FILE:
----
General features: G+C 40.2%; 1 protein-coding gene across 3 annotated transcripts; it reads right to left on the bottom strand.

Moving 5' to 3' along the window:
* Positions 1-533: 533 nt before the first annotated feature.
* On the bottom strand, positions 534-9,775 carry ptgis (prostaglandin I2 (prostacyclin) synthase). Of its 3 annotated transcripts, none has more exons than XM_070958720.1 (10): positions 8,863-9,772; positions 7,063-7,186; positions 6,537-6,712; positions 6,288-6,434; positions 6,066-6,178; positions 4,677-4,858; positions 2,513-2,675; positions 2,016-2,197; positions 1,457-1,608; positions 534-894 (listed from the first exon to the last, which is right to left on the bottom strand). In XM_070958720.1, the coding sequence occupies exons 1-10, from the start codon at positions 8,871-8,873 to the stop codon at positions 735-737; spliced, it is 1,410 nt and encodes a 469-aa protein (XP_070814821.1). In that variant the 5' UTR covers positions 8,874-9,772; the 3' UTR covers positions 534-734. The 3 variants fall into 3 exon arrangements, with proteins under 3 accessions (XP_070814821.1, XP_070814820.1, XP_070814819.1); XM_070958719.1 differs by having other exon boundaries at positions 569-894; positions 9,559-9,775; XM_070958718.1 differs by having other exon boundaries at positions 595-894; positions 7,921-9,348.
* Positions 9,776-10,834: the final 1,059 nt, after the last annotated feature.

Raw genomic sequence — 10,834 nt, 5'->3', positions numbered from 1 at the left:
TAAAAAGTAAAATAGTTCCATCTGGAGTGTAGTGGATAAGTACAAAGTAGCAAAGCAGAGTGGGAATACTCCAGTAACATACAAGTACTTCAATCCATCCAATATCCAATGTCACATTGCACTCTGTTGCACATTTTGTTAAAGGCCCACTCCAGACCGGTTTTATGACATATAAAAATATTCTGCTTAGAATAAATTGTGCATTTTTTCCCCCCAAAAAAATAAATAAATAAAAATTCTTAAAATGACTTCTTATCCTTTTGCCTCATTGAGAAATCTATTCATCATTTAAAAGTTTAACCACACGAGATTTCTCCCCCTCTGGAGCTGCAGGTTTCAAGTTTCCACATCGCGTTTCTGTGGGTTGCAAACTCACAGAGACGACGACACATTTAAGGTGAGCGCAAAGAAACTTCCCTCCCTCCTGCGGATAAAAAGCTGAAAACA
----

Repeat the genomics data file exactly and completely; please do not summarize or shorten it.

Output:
General features: G+C 40.2%; 1 protein-coding gene across 3 annotated transcripts; it reads right to left on the bottom strand.

Moving 5' to 3' along the window:
* Positions 1-533: 533 nt before the first annotated feature.
* On the bottom strand, positions 534-9,775 carry ptgis (prostaglandin I2 (prostacyclin) synthase). Of its 3 annotated transcripts, none has more exons than XM_070958720.1 (10): positions 8,863-9,772; positions 7,063-7,186; positions 6,537-6,712; positions 6,288-6,434; positions 6,066-6,178; positions 4,677-4,858; positions 2,513-2,675; positions 2,016-2,197; positions 1,457-1,608; positions 534-894 (listed from the first exon to the last, which is right to left on the bottom strand). In XM_070958720.1, the coding sequence occupies exons 1-10, from the start codon at positions 8,871-8,873 to the stop codon at positions 735-737; spliced, it is 1,410 nt and encodes a 469-aa protein (XP_070814821.1). In that variant the 5' UTR covers positions 8,874-9,772; the 3' UTR covers positions 534-734. The 3 variants fall into 3 exon arrangements, with proteins under 3 accessions (XP_070814821.1, XP_070814820.1, XP_070814819.1); XM_070958719.1 differs by having other exon boundaries at positions 569-894; positions 9,559-9,775; XM_070958718.1 differs by having other exon boundaries at positions 595-894; positions 7,921-9,348.
* Positions 9,776-10,834: the final 1,059 nt, after the last annotated feature.

Raw genomic sequence — 10,834 nt, 5'->3', positions numbered from 1 at the left:
TAAAAAGTAAAATAGTTCCATCTGGAGTGTAGTGGATAAGTACAAAGTAGCAAAGCAGAGTGGGAATACTCCAGTAACATACAAGTACTTCAATCCATCCAATATCCAATGTCACATTGCACTCTGTTGCACATTTTGTTAAAGGCCCACTCCAGACCGGTTTTATGACATATAAAAATATTCTGCTTAGAATAAATTGTGCATTTTTTCCCCCCAAAAAAATAAATAAATAAAAATTCTTAAAATGACTTCTTATCCTTTTGCCTCATTGAGAAATCTATTCATCATTTAAAAGTTTAACCACACGAGATTTCTCCCCCTCTGGAGCTGCAGGTTTCAAGTTTCCACATCGCGTTTCTGTGGGTTGCAAACTCACAGAGACGACGACACATTTAAGGTGAGCGCAAAGAAACTTCCCTCCCTCCTGCGGATAAAAAGCTGAAAACA